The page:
Erdogan welcomes decision to re-run Istanbul vote 'after defeat'
Turkish President Recep Tayyip Erdogan on Tuesday welcomed an order by Turkey's top election body to re-run the recent Istanbul election, a move the opposition has branded an attack on democracy.
His ruling Justice and Development Party (AKP) lost the mayorship of Turkey's biggest city by a narrow margin and has refused to accept defeat.
"We sincerely believe there was organised corruption and irregularities," Erdogan told party members in parliament on Tuesday, saying the re-run was the "best step" for the country.
The main opposition Republican People's Party (CHP) has condemned Monday's decision by the Supreme Election Board to re-run the vote as "neither democratic nor legitimate".
Its candidate, Ekrem Imamoglu, who has been stripped of the mayorship after winning the March 31 election, was meeting coalition partners on Tuesday to discuss their strategy.
The loss of Istanbul, the country's economic hub, had been a shocking defeat for Erdogan's ruling party.
The AKP and its predecessors have ruled the city for 25 years, and it was especially sensitive for Erdogan, who grew up in the metropolis and rose to power after himself serving as Istanbul mayor.
"Erdogan goes against the will of the people," tweeted Kati Piri, European Parliament's Turkey rapporteur, "This ends the credibility of democratic transition of power through elections in Turkey".
German Foreign Minister Heiko Maas said Tuesday that the decision to annul the election was "not transparent and incomprehensible to us".
"Who holds the office of Istanbul's mayor can only be decided by the will of the Turkish voters," Maas said in a statement.
The European Union has called for the election body to produce its reasons "without delay".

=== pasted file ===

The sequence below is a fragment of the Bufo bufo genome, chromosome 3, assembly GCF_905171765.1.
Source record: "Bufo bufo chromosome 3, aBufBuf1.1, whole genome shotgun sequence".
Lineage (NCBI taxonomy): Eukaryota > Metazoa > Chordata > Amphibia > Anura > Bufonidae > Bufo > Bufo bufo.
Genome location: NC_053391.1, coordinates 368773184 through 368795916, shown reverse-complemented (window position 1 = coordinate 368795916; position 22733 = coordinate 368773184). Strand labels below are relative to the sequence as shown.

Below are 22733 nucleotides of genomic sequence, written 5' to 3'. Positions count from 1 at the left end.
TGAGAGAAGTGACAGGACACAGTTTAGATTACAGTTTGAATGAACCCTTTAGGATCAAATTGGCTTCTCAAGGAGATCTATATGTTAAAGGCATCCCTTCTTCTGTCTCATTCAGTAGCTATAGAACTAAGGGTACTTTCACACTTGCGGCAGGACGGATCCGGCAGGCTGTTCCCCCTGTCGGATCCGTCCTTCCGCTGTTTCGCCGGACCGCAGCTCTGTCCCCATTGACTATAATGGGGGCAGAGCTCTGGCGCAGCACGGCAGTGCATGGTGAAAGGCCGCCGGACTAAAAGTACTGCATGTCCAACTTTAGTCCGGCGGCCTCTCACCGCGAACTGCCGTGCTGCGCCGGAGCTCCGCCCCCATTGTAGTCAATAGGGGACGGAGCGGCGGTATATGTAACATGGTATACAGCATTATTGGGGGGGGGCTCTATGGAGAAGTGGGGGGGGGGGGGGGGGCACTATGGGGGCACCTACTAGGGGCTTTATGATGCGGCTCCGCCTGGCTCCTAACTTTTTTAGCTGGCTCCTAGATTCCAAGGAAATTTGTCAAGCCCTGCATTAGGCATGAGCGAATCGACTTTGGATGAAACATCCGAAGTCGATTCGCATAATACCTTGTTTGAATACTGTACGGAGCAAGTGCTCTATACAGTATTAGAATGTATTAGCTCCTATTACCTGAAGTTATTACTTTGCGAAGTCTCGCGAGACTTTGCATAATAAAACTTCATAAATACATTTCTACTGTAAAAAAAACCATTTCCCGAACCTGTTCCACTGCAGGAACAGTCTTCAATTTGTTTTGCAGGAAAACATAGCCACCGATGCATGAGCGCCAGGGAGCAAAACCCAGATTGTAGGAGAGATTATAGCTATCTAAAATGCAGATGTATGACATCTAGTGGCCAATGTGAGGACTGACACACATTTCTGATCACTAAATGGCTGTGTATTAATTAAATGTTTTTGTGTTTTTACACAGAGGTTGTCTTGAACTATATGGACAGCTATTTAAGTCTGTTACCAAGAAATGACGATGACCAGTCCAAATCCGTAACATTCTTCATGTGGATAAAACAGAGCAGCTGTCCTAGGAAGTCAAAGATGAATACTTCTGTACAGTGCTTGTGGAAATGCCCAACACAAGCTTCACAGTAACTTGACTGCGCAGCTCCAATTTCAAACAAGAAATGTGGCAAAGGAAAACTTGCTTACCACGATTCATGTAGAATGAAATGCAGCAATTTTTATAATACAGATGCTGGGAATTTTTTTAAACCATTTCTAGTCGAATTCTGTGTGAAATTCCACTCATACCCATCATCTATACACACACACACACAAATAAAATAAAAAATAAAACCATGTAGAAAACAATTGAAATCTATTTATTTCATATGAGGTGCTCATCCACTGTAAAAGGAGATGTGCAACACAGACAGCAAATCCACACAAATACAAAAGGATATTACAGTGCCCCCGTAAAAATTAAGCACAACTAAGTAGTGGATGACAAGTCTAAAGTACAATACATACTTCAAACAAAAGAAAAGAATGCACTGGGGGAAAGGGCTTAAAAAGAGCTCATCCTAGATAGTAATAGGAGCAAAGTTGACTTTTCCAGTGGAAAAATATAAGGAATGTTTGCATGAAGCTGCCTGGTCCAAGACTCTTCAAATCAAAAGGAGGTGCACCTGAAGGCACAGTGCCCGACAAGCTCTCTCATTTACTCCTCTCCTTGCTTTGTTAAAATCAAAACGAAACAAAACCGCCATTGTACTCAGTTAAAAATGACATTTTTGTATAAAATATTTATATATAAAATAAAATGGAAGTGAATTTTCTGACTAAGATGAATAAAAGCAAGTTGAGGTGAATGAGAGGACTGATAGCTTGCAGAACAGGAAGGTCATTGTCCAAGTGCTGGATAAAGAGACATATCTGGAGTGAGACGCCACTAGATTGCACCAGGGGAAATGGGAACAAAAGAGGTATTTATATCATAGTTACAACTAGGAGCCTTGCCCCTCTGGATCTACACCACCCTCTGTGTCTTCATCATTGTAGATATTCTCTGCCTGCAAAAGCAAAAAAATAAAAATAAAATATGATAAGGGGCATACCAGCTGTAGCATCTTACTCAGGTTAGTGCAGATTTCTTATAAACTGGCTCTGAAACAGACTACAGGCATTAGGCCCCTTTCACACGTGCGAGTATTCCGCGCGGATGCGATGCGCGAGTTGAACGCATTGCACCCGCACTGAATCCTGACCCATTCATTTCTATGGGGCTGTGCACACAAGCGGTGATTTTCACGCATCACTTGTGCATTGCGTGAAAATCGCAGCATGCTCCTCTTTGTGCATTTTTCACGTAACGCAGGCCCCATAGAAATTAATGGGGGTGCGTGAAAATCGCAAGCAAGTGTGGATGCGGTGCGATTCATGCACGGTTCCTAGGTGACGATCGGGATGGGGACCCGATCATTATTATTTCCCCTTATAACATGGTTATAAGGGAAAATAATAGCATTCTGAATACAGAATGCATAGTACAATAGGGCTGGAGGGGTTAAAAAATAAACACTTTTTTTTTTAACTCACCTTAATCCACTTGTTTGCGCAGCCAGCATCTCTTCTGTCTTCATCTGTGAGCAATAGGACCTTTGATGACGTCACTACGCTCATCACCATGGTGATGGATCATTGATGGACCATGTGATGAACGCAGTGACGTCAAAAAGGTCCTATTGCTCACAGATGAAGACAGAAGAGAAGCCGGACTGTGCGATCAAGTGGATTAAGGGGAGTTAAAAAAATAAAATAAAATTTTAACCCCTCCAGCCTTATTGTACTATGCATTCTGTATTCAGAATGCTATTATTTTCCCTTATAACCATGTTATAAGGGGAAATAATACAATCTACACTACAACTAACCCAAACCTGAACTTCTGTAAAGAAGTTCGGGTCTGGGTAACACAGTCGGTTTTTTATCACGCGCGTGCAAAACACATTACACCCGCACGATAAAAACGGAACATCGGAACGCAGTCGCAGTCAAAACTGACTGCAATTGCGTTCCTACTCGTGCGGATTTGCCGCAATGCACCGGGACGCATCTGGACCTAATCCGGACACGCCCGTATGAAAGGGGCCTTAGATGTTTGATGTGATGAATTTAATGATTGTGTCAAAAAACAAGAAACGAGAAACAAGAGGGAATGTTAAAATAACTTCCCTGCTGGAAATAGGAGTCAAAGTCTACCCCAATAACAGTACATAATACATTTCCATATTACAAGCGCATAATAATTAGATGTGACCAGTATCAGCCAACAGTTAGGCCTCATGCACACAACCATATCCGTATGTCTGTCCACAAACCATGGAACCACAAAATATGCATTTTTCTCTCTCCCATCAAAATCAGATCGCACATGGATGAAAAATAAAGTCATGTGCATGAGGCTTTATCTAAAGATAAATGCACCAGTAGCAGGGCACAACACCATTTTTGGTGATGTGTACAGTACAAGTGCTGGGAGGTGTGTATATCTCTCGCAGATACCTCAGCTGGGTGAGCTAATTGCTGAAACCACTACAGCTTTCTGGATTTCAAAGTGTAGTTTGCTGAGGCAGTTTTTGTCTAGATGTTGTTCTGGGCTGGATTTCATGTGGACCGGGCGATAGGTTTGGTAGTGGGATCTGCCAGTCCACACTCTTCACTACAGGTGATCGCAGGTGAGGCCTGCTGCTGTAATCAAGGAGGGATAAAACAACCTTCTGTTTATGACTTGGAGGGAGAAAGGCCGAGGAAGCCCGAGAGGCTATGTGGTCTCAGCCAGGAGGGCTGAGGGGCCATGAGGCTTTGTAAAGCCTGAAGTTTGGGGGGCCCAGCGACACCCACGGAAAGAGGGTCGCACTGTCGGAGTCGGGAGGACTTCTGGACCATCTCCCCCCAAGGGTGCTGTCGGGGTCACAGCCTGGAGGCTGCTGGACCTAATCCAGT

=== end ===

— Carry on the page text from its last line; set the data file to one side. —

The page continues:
"Ensuring a free, fair and transparent election process is essential to any democracy and is at the heart of the European Union's relations with Turkey," EU diplomatic chief Federica Mogherini said in a statement on Monday.
The AKP still won the most seats nationwide, but has been damaged by Turkey's first recession in a decade, as well as record-high inflation and a currency that has lost more than 12 percent of its value against the dollar this year alone.
Erdogan's critics say he has eroded rights by cracking down on dissent at home but for his supporters he maintains the image of a strong leader who speaks up for Turkey in the international arena.
The defeated mayoral candidate, former prime minister Binali Yildirim, a close Erdogan ally, said he hoped the re-run would "be beneficial for our city".
The US-based think tank the Soufan Center said the YSK decision marked "serious concerns" for the future of democracy in Turkey.
"Given restrictions on freedom of speech and Turkey's increasingly less independent judiciary, the recent election meddling is a clear signal to the Turkish people, and the world, that Erdogan is willing to pursue absolute power at any cost."
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